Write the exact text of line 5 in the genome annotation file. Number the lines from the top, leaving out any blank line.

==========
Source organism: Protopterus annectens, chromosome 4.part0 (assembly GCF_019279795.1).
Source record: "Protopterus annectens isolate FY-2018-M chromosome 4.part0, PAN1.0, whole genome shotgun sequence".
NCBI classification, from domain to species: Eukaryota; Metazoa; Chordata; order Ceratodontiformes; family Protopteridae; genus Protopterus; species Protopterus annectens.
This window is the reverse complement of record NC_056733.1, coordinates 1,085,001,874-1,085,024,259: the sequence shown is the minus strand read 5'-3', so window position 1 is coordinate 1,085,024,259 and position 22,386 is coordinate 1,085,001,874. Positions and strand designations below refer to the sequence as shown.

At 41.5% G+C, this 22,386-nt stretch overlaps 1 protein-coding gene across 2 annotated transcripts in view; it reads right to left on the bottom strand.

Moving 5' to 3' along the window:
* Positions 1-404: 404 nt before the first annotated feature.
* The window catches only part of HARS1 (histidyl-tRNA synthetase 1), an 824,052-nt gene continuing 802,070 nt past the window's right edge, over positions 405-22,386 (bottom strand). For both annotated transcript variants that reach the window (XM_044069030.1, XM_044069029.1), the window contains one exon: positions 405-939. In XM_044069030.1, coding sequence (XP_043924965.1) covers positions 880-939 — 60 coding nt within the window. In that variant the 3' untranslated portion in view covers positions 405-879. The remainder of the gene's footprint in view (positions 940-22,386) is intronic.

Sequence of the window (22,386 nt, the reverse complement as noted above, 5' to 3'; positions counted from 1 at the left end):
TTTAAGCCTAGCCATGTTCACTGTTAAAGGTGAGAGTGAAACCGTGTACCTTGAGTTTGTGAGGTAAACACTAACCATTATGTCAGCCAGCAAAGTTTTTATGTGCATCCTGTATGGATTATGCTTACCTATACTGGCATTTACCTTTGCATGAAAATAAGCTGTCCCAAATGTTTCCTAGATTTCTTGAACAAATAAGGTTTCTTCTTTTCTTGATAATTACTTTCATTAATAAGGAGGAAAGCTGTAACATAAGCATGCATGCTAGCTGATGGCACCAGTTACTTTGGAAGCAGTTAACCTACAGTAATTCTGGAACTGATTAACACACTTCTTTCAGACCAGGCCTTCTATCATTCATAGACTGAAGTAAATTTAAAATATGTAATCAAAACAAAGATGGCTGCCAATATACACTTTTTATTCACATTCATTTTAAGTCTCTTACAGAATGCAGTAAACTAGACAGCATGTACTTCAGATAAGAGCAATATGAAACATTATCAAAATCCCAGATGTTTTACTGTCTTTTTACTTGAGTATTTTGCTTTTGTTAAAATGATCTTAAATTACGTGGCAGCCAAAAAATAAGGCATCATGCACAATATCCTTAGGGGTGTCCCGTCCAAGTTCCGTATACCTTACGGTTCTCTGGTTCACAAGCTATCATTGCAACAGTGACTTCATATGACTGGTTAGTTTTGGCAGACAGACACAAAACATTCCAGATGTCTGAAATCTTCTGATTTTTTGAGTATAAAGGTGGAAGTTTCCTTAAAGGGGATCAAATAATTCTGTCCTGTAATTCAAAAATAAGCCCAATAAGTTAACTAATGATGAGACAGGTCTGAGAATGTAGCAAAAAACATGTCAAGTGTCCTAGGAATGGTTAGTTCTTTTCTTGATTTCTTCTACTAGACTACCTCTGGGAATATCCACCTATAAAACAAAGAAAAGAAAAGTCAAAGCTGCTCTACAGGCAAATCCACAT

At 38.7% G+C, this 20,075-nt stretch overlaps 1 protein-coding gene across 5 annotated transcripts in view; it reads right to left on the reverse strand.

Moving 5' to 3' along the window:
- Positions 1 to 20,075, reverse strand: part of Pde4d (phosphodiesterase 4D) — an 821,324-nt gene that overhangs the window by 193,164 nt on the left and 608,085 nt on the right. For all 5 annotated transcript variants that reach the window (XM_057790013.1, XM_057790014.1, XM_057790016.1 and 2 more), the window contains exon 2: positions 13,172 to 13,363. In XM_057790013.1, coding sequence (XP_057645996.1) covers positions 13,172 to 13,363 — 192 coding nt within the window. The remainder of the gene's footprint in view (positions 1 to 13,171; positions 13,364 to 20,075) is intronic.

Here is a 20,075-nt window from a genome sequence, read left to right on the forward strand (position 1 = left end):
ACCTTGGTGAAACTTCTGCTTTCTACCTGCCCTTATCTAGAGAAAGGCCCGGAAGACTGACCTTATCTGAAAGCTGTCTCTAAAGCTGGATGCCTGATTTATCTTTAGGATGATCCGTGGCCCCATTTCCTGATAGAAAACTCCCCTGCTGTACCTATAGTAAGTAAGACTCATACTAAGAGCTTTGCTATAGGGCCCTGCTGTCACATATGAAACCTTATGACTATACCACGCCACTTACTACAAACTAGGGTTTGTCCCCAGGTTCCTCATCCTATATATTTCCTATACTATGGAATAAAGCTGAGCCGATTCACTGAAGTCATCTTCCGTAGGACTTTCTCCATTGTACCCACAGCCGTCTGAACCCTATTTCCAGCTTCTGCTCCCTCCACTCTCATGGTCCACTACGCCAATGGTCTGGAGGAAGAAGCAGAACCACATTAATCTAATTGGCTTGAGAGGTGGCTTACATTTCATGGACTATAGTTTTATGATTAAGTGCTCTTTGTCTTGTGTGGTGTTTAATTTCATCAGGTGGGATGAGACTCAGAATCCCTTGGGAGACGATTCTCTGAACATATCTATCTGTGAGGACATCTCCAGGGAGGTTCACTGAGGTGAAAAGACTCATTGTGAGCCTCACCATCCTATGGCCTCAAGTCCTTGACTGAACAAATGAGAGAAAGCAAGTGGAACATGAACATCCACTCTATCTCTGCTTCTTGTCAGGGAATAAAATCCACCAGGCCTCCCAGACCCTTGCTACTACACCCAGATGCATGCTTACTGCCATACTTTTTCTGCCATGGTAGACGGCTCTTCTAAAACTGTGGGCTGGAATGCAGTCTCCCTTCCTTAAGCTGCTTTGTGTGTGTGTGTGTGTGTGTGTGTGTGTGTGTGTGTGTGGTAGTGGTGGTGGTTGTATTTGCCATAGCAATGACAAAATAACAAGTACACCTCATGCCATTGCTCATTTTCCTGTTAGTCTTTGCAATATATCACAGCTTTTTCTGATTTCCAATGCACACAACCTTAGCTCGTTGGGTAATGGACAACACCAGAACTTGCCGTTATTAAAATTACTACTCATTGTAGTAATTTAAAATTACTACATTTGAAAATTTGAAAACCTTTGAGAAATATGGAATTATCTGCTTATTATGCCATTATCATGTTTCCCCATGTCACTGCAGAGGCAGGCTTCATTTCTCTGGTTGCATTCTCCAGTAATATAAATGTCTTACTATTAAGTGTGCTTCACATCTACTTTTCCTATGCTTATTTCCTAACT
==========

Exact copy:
At 41.5% G+C, this 22,386-nt stretch overlaps 1 protein-coding gene across 2 annotated transcripts in view; it reads right to left on the bottom strand.